You Were Never Really Here

You Were Never Really Here

Amazon Film
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You Were Never Really Here follows Joe, a hitman tracks down missing girls for a living. While Phoenix is incredible gain, the movie is just too focused on the character, losing the plot in more ways than one.

In You Were Never Really Here, director Lynne Ramsay crafts a visceral, haunting portrayal of a man on the fringes of society, toeing the line between redemption and damnation.

Based on the 2013 Jonathan Ames novella, it stars Joaquin Phoenix in a performance of exceptional depth navigating the labyrinthine corridors of trauma, violence, and fleeting humanity.

It's a film that defies easy categorisation, choosing instead to immerse its audience in a sensorial experience that is as unsettling as it is engrossing.

What Is You Were Never Really Here About?

Joe (Joaquin Phoenix, Napoleon) is a grizzled combat veteran turned hitman, who makes a living rescuing young girls or missing girls who have been trafficked in the sex trade. His method is brutally efficient.

Hammer in hand, he dispatches justice with an emotional detachment that seems both necessary and tragic. But Joe's life is far from straightforward.

His past traumas, abusive childhood and current responsibilities to his ailing mother blur the lines between his roles as a caretaker and a killer.

When a New York politician hires him to rescue his teenage daughter Nina (Ekaterina Samsonov) from a sex trafficking ring, Joe embarks on what seems like a routine mission.

However, the job spins out of control and he soon finds himself embroiled in a conspiracy that goes far beyond a simple rescue operation.

The storyline unravels in a nonlinear, fragmented manner, offering glimpses into Joe's shattered psyche and weaving them into the present-day narrative.

Amidst a cacophony of violence and betrayal, Joe's relationship with Nina becomes the emotional fulcrum of the story.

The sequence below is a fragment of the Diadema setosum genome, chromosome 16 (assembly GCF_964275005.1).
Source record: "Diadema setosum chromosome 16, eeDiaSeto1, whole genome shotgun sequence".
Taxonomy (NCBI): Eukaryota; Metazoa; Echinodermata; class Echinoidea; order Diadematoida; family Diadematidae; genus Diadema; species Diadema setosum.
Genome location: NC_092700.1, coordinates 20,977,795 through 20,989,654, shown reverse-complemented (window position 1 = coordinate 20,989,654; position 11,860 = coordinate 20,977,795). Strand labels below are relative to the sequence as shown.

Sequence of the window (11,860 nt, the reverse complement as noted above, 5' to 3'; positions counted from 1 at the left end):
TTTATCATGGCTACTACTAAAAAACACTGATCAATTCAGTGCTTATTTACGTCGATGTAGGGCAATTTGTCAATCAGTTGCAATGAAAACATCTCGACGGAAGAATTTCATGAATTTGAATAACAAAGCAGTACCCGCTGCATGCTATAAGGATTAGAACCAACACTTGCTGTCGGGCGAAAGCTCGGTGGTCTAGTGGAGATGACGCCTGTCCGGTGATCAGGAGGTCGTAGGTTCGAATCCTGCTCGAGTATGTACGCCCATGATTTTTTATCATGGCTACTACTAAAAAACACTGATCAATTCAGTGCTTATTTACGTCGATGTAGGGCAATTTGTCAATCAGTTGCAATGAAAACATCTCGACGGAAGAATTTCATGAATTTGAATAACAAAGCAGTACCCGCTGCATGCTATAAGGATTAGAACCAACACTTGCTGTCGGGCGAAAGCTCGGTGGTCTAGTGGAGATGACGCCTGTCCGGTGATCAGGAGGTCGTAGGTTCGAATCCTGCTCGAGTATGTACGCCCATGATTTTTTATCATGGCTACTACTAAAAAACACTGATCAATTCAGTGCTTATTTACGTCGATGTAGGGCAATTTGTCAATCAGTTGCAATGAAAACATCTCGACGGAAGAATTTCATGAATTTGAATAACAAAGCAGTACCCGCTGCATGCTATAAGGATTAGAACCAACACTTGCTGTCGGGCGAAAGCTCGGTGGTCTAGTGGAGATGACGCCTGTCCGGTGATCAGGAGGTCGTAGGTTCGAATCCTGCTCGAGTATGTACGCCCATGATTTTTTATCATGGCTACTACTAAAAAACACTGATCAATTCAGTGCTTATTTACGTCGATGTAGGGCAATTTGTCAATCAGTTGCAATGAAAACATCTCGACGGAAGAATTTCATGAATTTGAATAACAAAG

Their connection offers fleeting moments of tenderness in an otherwise bleak world, hinting at the possibility of redemption for both.

Ramsay's visual storytelling, often communicated through close-ups and disjointed cuts, serves to amplify the isolation and fragmentation experienced by the characters.

The film culminates in an unsettling climax, raising questions about the cycle of violence and the possibility of salvation.

But rather than offering easy answers, You Were Never Really Here leaves viewers to confront their own notions of morality, justice, and humanity.

You Were Never Really Here Official Trailer

Is You Were Never Really Here Worth Watching?

Writer-director Lynne Ramsay masterfully crafts each scene to serve as both a narrative device and a psychological window into the characters. The pacing, camera work, and editing are tightly synchronized to keep the audience engaged yet uncomfortable.

With another typically committed lead performance, Joaquin Phoenix is extraordinary. Capturing the complex emotional landscape of a man at war with himself, his physical transformation for the role adds yet another layer of authenticity.

The score by Jonny Greenwood adds a hauntingly beautiful layer to the film, effectively becoming another character in this dark tale. The use of sound and silence is impeccable, emphasizing the film's intense, often claustrophobic atmosphere.

So while there's a lot to like about You Were Never Really Here, it isn't entirely perfect. While the fragmented storytelling adds to the film's enigmatic quality, it can also make the plot difficult to follow at times.

As a viewer, this approach can often be disorienting and confusing rather than engaging.

Plus, aside from Joe, most characters in the movie lack depth and backstory. It would have been nice to have more context or emotional investment in secondary characters like Nina to properly round out the story.

Otherwise, this is another cracker from Phoenix and one that is well worth a watch on Amazon Prime Video.

Cast Of You Were Never Really Here

Joaquin Phoenix (Don't Worry, He Won't Get Far On Foot) as Joe, a former marine and hired gun who takes on jobs rescuing girls from human trafficking

  • Dante Pereira-Olson as Young Joe

Ekaterina Samsonov as Nina Votto

Alex Manette as Senator Votto

John Doman as John McCleary

Judith Roberts as Joe's Mother

Alessandro Nivola as Governor Williams

Frank Pando as Angel

Vinicius Damasceno as Moises


  • Dark And Gritty
  • Amazing Performance From Joaquin Phoenix
  • Great Cinematography


  • Forgotten Plot
  • Obsessive Focus On One Character
  • Weak Ending


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